Monday, February 6, 2012

Making display pedestals or other cylinders

We're working on building a pop-up shop for Ms Brown, the new M&M character debuted at yesterday's SuperBowl.
The shop is in the style of an art gallery so we had to make the 5 display pedestals you see here.

So, to cut the circles for the tops and bottoms of the pedestals, we attached a plywood piece to extend the table of the bandsaw, (photo #2) and pre-cut square blanks of plywood on the table saw whose dimensions were the diameter of the circles.
Finding center of these squares, and the center of the extended bandsaw table, we screwed the plywood blank through its center point exactly onto the line of the center of the plate, so that the side of the blank touched the bandsaw blade,(see example photo #3). Rotating the blank around this centered point, we cut out our circles(photo #4)
We actually stacked two blanks to cut them in pairs and marked the radial "hour" marks identically onto each edge, while they were still stacked, so we could exactly line up the struts, which you see in left of  photo #1 . We then cut away the center of one circle, leaving a ring for an open bottom so we could eventually put weights in there for stability.
Attaching these struts very carefully to keep the unit square, we made the framework,  and then rolled a strip of 3/8" wiggle wood on to it to wrap the piece.
You can see the basic idea in photo #1 - though what's not shown is that we used a common car ratchet strap to give us the leverage to cinch the wiggle wood skin tightly to the pre glued struts. The skin was then stapled to the struts, using 1 1/4" narrow crown staples.
Wiggle wood is rather rough so to finish the pieces, we sanded them lightly first with #150 paper and then skim coated the entire surface with vinyl spackle, to take away any hint of wood grain. We sanded with #220 and spackled them again after this to make a fine surface for the paint. Prime painted, and spot filled/sanded again as needed.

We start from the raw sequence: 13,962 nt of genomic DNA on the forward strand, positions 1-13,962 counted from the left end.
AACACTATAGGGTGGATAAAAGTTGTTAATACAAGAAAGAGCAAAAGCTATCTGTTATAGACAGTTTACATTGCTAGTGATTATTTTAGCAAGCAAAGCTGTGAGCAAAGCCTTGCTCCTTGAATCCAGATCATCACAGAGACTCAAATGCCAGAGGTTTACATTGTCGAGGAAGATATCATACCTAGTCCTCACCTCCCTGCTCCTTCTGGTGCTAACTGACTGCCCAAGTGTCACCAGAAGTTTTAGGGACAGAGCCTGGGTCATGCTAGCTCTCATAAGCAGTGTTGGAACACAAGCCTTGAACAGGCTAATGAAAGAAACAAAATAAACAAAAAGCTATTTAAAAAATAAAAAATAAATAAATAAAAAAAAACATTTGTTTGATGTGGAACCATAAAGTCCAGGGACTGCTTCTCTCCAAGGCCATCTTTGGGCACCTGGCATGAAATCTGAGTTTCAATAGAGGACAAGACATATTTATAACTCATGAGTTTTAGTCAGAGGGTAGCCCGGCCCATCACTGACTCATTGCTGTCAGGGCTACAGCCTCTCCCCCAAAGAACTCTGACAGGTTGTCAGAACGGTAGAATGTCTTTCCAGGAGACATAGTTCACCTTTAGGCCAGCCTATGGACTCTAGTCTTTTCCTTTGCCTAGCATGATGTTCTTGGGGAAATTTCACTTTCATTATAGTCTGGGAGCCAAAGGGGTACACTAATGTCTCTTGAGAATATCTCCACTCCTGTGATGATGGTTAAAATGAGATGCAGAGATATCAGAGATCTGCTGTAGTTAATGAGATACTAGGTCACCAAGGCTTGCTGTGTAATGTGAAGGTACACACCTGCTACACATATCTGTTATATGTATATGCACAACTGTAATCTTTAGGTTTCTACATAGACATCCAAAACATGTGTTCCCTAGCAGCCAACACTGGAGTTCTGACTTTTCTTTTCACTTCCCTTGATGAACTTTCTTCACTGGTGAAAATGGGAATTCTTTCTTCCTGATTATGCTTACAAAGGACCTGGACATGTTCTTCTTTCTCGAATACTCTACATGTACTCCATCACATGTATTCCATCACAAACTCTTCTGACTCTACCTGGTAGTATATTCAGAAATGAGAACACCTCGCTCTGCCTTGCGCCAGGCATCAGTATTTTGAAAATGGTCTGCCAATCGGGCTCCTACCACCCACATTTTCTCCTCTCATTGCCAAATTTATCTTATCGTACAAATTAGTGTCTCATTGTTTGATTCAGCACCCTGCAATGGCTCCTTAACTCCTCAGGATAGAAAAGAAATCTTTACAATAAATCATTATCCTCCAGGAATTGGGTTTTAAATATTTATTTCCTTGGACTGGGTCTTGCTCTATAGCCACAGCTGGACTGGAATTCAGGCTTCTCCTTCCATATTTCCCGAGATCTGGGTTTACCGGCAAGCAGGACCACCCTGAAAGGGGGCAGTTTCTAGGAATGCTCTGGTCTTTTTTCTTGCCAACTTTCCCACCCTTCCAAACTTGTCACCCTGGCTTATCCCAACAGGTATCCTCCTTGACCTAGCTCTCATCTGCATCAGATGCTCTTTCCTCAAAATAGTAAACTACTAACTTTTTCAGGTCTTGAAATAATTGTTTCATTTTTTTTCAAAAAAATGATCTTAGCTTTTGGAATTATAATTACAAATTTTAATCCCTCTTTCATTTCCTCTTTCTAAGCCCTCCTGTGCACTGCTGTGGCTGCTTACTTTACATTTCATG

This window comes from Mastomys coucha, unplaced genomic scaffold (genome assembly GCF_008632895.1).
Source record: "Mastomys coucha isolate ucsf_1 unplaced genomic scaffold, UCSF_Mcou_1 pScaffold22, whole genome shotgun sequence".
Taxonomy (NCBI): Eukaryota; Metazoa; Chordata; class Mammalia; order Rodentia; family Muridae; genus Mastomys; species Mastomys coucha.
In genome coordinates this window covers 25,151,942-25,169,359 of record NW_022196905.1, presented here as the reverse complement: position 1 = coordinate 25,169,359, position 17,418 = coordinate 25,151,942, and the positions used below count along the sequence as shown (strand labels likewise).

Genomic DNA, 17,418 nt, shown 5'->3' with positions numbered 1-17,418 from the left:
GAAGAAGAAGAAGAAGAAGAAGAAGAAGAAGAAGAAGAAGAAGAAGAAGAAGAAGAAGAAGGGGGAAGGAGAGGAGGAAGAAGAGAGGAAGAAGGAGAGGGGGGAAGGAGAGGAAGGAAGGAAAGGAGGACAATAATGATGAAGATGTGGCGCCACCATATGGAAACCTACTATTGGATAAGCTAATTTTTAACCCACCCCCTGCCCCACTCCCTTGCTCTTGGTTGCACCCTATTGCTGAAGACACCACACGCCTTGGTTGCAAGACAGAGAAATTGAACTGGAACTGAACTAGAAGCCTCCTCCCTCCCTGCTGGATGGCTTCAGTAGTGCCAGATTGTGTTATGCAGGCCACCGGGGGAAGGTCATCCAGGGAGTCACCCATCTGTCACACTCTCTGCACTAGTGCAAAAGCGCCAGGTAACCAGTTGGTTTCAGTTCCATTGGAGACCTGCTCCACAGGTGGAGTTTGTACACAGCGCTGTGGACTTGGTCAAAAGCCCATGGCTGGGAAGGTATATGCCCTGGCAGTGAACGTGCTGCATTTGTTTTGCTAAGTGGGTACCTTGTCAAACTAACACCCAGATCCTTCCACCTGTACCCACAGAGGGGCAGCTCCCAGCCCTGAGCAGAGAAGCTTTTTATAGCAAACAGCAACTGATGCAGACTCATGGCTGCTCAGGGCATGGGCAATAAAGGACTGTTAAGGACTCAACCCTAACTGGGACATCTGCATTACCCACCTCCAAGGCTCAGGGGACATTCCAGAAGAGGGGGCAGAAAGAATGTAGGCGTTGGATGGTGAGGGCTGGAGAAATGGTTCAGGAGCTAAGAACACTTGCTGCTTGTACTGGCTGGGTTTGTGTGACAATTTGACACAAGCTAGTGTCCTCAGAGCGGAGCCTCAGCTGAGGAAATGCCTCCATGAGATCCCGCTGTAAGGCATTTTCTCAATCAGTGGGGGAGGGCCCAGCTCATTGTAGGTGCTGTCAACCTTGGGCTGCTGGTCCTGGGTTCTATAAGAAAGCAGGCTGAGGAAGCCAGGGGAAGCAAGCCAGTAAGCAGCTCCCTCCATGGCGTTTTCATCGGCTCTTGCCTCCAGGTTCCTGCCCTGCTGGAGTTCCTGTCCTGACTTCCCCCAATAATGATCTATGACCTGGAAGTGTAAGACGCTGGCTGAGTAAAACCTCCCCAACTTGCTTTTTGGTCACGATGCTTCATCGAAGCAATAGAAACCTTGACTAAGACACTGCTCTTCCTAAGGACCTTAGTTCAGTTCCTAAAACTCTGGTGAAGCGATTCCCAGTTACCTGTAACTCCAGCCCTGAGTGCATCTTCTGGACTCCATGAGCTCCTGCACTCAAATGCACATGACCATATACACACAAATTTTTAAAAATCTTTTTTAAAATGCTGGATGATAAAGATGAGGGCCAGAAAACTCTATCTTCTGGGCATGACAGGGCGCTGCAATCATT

Luckily these pieces were to be flat white, which is a very forgiving finish, so filling and sanding was fairly straightforward. If they had to have a shiny surface, we would have wrapped them in formica, Italian bending poplar, or other smooth sheet product, as a final surface over the wiggle wood.
And there you have it... easy cylinders that will each hold about 100 lbs of sculpture.

Wednesday, December 28, 2011

Creating the Nastradamus music video set

As you might've seen yesterday, this was the Nastradamus set I found in our portfolio the other day. It's a bit old, but still worth a mention.

This is how it was done- short version:

We talked with the production designer about the idea of an flattened dome shape for Nas's control room. More interesting than a straight up dome, and more complicated too. Curves of any kind add complexity to a set but these were regular and radially symmetrical which worked in our favor. The designer did a few hand drawn (or "pencil") drawings and we used these to scale out the curved struts that formed the basic skeleton of the dome. These we cut out of 3/4" plywood and rough cut trapezoidal panels from "wiggle wood" (bendable plywood) that would become the skin of the dome. We modified a large commercial industrial fan so the blades were longer and just a bit more futuristic. Loaded all into the truck and drove off to some big soundstage in Queens.